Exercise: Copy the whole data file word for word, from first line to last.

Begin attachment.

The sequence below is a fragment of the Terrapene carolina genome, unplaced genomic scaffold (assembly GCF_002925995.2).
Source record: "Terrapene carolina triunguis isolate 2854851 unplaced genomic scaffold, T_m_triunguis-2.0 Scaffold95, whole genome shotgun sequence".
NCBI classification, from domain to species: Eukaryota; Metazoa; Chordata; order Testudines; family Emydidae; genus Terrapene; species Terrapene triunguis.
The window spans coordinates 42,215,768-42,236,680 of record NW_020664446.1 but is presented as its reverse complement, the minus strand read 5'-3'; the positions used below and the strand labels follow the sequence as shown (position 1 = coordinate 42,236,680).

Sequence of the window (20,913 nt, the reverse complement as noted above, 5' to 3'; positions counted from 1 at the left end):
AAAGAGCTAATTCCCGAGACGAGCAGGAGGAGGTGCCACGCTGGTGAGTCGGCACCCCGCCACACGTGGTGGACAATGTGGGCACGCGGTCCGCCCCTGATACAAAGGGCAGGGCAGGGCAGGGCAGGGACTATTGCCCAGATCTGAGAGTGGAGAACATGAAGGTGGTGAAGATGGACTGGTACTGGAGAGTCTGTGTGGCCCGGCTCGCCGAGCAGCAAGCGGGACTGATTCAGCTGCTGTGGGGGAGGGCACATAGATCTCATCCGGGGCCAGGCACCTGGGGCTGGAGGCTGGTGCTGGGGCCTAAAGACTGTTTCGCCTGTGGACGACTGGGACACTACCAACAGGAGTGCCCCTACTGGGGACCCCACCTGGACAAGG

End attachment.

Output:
The sequence below is a fragment of the Terrapene carolina genome, unplaced genomic scaffold (assembly GCF_002925995.2).
Source record: "Terrapene carolina triunguis isolate 2854851 unplaced genomic scaffold, T_m_triunguis-2.0 Scaffold95, whole genome shotgun sequence".
NCBI classification, from domain to species: Eukaryota; Metazoa; Chordata; order Testudines; family Emydidae; genus Terrapene; species Terrapene triunguis.
The window spans coordinates 42,215,768-42,236,680 of record NW_020664446.1 but is presented as its reverse complement, the minus strand read 5'-3'; the positions used below and the strand labels follow the sequence as shown (position 1 = coordinate 42,236,680).

Sequence of the window (20,913 nt, the reverse complement as noted above, 5' to 3'; positions counted from 1 at the left end):
AAAGAGCTAATTCCCGAGACGAGCAGGAGGAGGTGCCACGCTGGTGAGTCGGCACCCCGCCACACGTGGTGGACAATGTGGGCACGCGGTCCGCCCCTGATACAAAGGGCAGGGCAGGGCAGGGCAGGGACTATTGCCCAGATCTGAGAGTGGAGAACATGAAGGTGGTGAAGATGGACTGGTACTGGAGAGTCTGTGTGGCCCGGCTCGCCGAGCAGCAAGCGGGACTGATTCAGCTGCTGTGGGGGAGGGCACATAGATCTCATCCGGGGCCAGGCACCTGGGGCTGGAGGCTGGTGCTGGGGCCTAAAGACTGTTTCGCCTGTGGACGACTGGGACACTACCAACAGGAGTGCCCCTACTGGGGACCCCACCTGGACAAGG